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St. Elizabeth's Frontline workers get some therapy in the form of four-legged friends

Therapy dogs bring smiles to St. Elizabeth staff
Posted at 8:14 PM, Feb 17, 2021

EDGEWOOD, Ky. — Frontline workers have been under incredible stress after working through the coronavirus pandemic over the past year, and those feelings take a heavy toll. So much so that every last bit of TLC helps.

Workers at St. Elizabeth’s Edgewood are getting some much-needed attention from fuzzy, four-legged friends.

Gentle giant Sully, all 120 pounds of him, has his own room for meet-and-greets. The 3-year-old Newfoundland had a line of hospital staffers waiting to meet him to get a picture or give the volunteer pooch a potentially stress-relieving ear scratch or belly rub.

Sully, the 3-year-old Newfoundland

“He kind of absorbs some of that so they can leave stress and walk away,” Pet Partners volunteer Karen Brassfield said.

It’s the kind of medicine you don’t see normally in a hospital, but hospital employees said this kind of puppy-petting prescription is just what the doctor ordered.

“How can you not smile or get endorphins released when you’re petting this gorgeous guy,” St. Elizabeth Edgewood Emergency Department nurse Kristin Legrand said.

Six therapy dogs including Sully answered the call to action – along with one crested guinea pig named Olaf. The hospital’s volunteer services department cooked up the plan to bring in the caring creatures to give their personnel a pick-me-up.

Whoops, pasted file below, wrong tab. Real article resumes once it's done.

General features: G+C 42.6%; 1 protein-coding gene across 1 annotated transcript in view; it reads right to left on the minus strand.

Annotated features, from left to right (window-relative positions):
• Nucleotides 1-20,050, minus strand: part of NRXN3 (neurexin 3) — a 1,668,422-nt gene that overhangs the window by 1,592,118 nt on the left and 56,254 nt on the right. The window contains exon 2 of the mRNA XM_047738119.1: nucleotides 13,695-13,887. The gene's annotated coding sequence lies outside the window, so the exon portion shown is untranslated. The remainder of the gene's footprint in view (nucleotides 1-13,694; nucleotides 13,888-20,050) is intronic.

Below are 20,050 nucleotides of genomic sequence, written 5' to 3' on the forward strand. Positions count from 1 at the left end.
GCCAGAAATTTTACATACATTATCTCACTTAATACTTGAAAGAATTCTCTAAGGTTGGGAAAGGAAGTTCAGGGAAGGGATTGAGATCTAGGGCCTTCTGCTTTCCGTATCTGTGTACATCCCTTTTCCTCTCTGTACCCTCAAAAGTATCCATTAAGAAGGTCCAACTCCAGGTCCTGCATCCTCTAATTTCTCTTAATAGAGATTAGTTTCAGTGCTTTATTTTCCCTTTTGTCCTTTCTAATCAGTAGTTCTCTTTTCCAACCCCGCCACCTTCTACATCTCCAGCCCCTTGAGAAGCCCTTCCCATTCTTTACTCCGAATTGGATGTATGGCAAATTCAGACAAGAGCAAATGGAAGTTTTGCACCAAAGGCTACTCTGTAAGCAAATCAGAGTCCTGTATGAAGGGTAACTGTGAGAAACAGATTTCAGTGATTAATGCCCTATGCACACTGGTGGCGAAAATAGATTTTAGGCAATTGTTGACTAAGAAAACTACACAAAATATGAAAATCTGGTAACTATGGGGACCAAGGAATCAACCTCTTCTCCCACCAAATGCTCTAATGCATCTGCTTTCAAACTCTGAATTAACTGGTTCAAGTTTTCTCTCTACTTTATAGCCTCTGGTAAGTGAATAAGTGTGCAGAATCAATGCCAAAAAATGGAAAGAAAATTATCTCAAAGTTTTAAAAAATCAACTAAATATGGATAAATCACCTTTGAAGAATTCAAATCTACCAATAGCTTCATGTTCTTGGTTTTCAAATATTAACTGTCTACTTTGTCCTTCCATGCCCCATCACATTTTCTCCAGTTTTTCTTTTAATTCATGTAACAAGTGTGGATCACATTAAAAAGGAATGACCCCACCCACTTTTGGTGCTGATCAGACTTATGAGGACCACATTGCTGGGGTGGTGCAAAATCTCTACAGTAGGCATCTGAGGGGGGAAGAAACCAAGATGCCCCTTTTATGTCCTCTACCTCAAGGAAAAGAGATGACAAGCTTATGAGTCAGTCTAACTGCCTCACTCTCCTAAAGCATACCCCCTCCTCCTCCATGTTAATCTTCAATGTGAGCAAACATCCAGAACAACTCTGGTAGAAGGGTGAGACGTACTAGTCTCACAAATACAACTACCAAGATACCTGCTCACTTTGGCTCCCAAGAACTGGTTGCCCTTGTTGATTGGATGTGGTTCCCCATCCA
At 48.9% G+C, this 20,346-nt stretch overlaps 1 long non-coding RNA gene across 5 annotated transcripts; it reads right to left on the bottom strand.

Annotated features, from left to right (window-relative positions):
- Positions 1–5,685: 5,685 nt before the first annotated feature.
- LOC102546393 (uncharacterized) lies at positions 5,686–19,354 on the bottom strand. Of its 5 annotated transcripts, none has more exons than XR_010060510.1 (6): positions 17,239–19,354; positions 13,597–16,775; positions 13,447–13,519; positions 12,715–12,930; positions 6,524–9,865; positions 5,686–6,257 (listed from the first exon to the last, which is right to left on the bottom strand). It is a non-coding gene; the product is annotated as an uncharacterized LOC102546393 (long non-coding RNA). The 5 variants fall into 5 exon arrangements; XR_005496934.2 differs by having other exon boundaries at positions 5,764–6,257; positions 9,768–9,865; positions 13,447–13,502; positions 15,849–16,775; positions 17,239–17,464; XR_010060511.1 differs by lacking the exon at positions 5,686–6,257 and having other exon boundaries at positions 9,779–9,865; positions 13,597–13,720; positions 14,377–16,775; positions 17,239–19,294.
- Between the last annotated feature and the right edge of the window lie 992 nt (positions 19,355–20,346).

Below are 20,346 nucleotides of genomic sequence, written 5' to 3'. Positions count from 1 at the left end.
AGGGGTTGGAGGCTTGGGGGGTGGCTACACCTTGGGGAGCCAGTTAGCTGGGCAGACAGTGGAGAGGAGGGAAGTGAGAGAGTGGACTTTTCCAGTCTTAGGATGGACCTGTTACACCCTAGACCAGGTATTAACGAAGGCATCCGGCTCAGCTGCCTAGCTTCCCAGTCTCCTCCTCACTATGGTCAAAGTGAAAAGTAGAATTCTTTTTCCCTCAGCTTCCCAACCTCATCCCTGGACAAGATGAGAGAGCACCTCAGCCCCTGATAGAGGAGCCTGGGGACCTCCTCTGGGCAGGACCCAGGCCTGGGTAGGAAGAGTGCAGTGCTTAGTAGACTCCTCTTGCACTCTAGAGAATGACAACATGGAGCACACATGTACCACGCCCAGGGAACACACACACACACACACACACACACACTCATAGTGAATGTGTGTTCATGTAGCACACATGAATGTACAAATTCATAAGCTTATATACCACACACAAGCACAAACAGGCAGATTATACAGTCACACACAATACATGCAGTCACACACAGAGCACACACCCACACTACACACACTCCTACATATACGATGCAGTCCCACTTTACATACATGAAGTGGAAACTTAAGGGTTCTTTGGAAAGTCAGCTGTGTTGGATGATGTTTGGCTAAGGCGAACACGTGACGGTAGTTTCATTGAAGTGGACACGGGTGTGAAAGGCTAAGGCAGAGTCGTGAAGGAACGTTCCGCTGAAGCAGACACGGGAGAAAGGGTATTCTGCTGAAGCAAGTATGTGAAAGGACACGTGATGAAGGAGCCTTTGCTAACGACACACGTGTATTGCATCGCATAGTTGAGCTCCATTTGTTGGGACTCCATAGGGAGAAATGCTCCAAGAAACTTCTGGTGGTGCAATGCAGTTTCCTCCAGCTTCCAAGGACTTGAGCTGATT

Basset Hound at St. E's Edgewood

“It’s not as common as we’d like, but this certainly helps, to see the pets come visit us,” St. Elizabeth Edgewood Pulmonary Care MD Grand Breazeale said.

As word spread throughout the building, medical workers kept coming to take a quick pet pause.

“We felt from our team, this was a way to support them while they’re supporting our community,” Erin Pittman with St. Elizabeth’s Volunteer Services said.

St. E's employees get some TLC from therapy dogs

The pet owners said they get just as much back from the scratches and snuggles.

The volunteers said social distancing guidelines have kept them from visiting patients – but the hospital could bring the animals back for the frontline workers because they’re screened regularly. And now there’s COVID-19 vaccination protection, too.